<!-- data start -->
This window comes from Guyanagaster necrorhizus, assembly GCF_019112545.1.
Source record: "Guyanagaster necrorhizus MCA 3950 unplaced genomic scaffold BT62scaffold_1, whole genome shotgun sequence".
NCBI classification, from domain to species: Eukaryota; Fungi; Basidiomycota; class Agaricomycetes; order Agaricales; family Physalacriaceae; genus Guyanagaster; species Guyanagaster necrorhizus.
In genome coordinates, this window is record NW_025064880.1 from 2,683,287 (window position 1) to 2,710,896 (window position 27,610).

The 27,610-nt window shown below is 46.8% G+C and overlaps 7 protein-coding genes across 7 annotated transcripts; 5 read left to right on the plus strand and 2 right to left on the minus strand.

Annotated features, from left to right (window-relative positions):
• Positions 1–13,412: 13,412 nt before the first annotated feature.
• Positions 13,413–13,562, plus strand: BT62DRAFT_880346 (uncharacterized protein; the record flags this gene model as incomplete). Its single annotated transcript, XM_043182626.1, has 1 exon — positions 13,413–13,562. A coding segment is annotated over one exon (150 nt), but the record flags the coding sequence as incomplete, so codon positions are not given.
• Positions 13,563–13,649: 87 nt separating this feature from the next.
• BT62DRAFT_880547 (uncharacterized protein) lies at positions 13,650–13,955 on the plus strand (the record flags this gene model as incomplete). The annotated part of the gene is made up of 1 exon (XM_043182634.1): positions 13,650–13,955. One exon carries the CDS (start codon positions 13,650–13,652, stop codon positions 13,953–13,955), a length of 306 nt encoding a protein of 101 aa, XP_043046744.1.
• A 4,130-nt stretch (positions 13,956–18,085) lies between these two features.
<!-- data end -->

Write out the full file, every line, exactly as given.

This window comes from Guyanagaster necrorhizus, assembly GCF_019112545.1.
Source record: "Guyanagaster necrorhizus MCA 3950 unplaced genomic scaffold BT62scaffold_1, whole genome shotgun sequence".
NCBI classification, from domain to species: Eukaryota; Fungi; Basidiomycota; class Agaricomycetes; order Agaricales; family Physalacriaceae; genus Guyanagaster; species Guyanagaster necrorhizus.
In genome coordinates, this window is record NW_025064880.1 from 2,683,287 (window position 1) to 2,710,896 (window position 27,610).

The 27,610-nt window shown below is 46.8% G+C and overlaps 7 protein-coding genes across 7 annotated transcripts; 5 read left to right on the plus strand and 2 right to left on the minus strand.

Annotated features, from left to right (window-relative positions):
• Positions 1–13,412: 13,412 nt before the first annotated feature.
• Positions 13,413–13,562, plus strand: BT62DRAFT_880346 (uncharacterized protein; the record flags this gene model as incomplete). Its single annotated transcript, XM_043182626.1, has 1 exon — positions 13,413–13,562. A coding segment is annotated over one exon (150 nt), but the record flags the coding sequence as incomplete, so codon positions are not given.
• Positions 13,563–13,649: 87 nt separating this feature from the next.
• BT62DRAFT_880547 (uncharacterized protein) lies at positions 13,650–13,955 on the plus strand (the record flags this gene model as incomplete). The annotated part of the gene is made up of 1 exon (XM_043182634.1): positions 13,650–13,955. One exon carries the CDS (start codon positions 13,650–13,652, stop codon positions 13,953–13,955), a length of 306 nt encoding a protein of 101 aa, XP_043046744.1.
• A 4,130-nt stretch (positions 13,956–18,085) lies between these two features.